The critical work of leaders is to bring about needed change. Transformational leaders are driven to break through the status quo and achieve new levels of performance. Leading improvement requires shifting norms and habits that are deeply ingrained in the culture of educational organizations.

For this strand, we are seeking proposals that:

  • Tell the story of leadership’s efforts to bring about or sustain systematic improvement across a school, district, region, or other organization; their specific transformational aim(s); how the improvement principles shaped their pursuit of this transformation; and the results that they achieved.
  • Describe how to attend consciously to the cultural conditions that enable the dispositions toward and active pursuit of continuous quality improvement in educational systems.
  • Describe in detail the strategies to build improvement capability within systems, including how to introduce these ideas and deepen engagement over time. The presentation might also describe how to determine who needs what improvement skills.
  • Describe how the use of measurement and data drive improvement and shift the culture from measurement for accountability to measurement for improvement.
  • Explore the lessons learned from failures.
  • Demonstrate federal, state, and/or local level policy that advances improvement science in education.
  • Advocate for a policy environment that is hospitable to the ideas of improvement science and networks.

How Can You Apply?

Review the important dates and logistics information below and submit your proposal online. Proposals will be reviewed by a program committee and selections made in order to provide the most compelling program for our diverse community. Unfortunately, there are a limited number of presentation slots available, and it is unlikely we will be able to accept all proposals.

Important Dates
August 3, 2018 Proposal Submission Deadline
October 15, 2018 Notification of Acceptance
April 16–18, 2019 Carnegie Foundation Summit on Improvement in Education
Download the full Request for proposal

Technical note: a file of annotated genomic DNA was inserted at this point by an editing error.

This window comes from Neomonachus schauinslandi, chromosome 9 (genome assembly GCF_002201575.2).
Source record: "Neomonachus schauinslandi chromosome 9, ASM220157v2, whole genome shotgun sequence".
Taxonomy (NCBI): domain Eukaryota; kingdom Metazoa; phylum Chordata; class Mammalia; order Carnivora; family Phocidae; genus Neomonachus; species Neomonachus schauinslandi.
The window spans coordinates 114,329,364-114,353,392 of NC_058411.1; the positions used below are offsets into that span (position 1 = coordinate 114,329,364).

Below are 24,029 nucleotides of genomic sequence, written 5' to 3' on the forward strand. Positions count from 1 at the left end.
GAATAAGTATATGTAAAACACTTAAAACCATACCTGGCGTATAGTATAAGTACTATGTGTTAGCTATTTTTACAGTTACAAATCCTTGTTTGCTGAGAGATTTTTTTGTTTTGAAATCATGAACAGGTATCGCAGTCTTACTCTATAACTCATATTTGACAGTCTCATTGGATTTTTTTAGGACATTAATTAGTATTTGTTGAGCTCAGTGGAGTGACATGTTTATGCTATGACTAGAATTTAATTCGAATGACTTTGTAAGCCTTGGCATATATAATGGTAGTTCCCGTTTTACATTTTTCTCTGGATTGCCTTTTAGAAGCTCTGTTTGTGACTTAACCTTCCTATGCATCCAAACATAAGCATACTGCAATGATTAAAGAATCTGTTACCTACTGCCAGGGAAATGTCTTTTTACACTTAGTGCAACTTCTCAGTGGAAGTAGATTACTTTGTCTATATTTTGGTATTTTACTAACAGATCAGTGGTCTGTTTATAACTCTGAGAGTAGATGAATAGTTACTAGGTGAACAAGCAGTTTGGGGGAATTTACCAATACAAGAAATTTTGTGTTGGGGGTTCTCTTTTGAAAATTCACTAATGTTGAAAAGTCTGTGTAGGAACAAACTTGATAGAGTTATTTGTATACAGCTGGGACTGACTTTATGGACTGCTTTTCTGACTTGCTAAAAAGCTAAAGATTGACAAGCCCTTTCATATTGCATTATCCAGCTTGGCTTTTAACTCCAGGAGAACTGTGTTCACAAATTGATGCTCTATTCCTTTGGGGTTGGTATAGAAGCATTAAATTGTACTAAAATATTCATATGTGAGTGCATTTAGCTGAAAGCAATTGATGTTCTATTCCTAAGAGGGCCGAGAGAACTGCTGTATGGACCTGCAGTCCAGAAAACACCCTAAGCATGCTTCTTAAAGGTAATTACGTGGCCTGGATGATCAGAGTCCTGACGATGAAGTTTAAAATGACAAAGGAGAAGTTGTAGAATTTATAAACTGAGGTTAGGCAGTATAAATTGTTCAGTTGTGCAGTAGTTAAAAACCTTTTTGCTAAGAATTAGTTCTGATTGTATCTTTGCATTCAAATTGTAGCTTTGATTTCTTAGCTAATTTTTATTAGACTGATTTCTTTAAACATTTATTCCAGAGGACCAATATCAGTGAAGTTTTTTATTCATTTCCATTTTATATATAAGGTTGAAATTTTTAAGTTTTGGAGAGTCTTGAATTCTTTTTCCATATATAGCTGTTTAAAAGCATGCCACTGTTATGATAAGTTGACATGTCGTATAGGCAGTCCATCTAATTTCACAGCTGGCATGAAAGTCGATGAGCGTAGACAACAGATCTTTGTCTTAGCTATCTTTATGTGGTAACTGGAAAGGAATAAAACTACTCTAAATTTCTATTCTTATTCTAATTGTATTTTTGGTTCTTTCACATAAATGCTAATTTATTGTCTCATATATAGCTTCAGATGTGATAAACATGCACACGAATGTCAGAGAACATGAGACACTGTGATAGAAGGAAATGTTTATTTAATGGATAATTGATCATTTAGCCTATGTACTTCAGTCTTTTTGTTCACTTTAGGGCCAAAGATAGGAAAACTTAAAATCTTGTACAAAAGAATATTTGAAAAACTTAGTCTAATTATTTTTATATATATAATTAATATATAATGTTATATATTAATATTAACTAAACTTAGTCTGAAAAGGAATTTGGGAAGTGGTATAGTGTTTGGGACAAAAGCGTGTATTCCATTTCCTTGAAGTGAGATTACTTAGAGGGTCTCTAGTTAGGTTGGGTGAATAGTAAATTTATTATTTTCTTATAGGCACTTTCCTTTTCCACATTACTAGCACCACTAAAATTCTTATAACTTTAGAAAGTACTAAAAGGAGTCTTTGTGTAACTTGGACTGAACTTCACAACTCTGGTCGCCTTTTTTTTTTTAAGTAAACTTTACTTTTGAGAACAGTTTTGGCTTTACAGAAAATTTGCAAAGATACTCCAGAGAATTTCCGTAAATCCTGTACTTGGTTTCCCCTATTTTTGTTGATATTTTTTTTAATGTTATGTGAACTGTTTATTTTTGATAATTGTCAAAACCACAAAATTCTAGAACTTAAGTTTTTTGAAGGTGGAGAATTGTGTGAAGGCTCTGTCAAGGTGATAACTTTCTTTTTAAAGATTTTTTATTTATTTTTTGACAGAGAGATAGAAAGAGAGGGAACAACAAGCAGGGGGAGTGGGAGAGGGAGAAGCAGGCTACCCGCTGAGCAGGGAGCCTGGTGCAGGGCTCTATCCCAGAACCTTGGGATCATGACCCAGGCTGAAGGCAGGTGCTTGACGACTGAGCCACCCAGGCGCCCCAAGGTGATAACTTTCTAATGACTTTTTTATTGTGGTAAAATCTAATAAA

Summit RFPTo help you prepare your proposal, please download and review the full presenter RFP (PDF), which includes all the information on this page, as well as submission requirements.


Summit Registration: Please note that there is a maximum of two presenters per session proposal. Both presenters of accepted session proposals will receive the special speaker registration rate of $695. The regular Summit registration rate is $985.

Travel and Lodging: Presenters are responsible for their own travel and accommodations.

Questions: Please contact Kareen Yang, Summit Project Manager, at

What is the Carnegie Summit?

2017 Summit highlightsFive years ago, the Carnegie Foundation initiated the Summit on Improvement in Education with an ambitious vision: a future in which systematic learning to improve is occurring every day, across thousands of settings, in service of real progress on persistent problems in education. The Summit continues to catalyze and support such a future, one in which educators, researchers, organizational leaders (and often students, parents, and community leaders as well), use methods of improvement science and organize as improvement networks to address complex problems through coordinated action.

Today, the Summit has become a diverse and vibrant learning community. Since 2014, it has grown from 400 attendees to 1,400 people from 45 states and 8 countries in 2018. It provides a place to challenge existing norms, learn new practices, concentrate our efforts, celebrate extraordinary work, and reinforce our commitments to improve the nation’s schools.

What started as a set of exciting ideas has become an international movement to address the most difficult problems facing educators today.

Who Are the Summit Attendees?

The Summit is a gathering of the best minds in education, improvement, and innovation: school district leaders, principals, teachers, program directors, K-12 and higher education administrators, professors, policymakers, researchers, and entrepreneurs. We expect over 1,500 attendees at the 2019 Summit.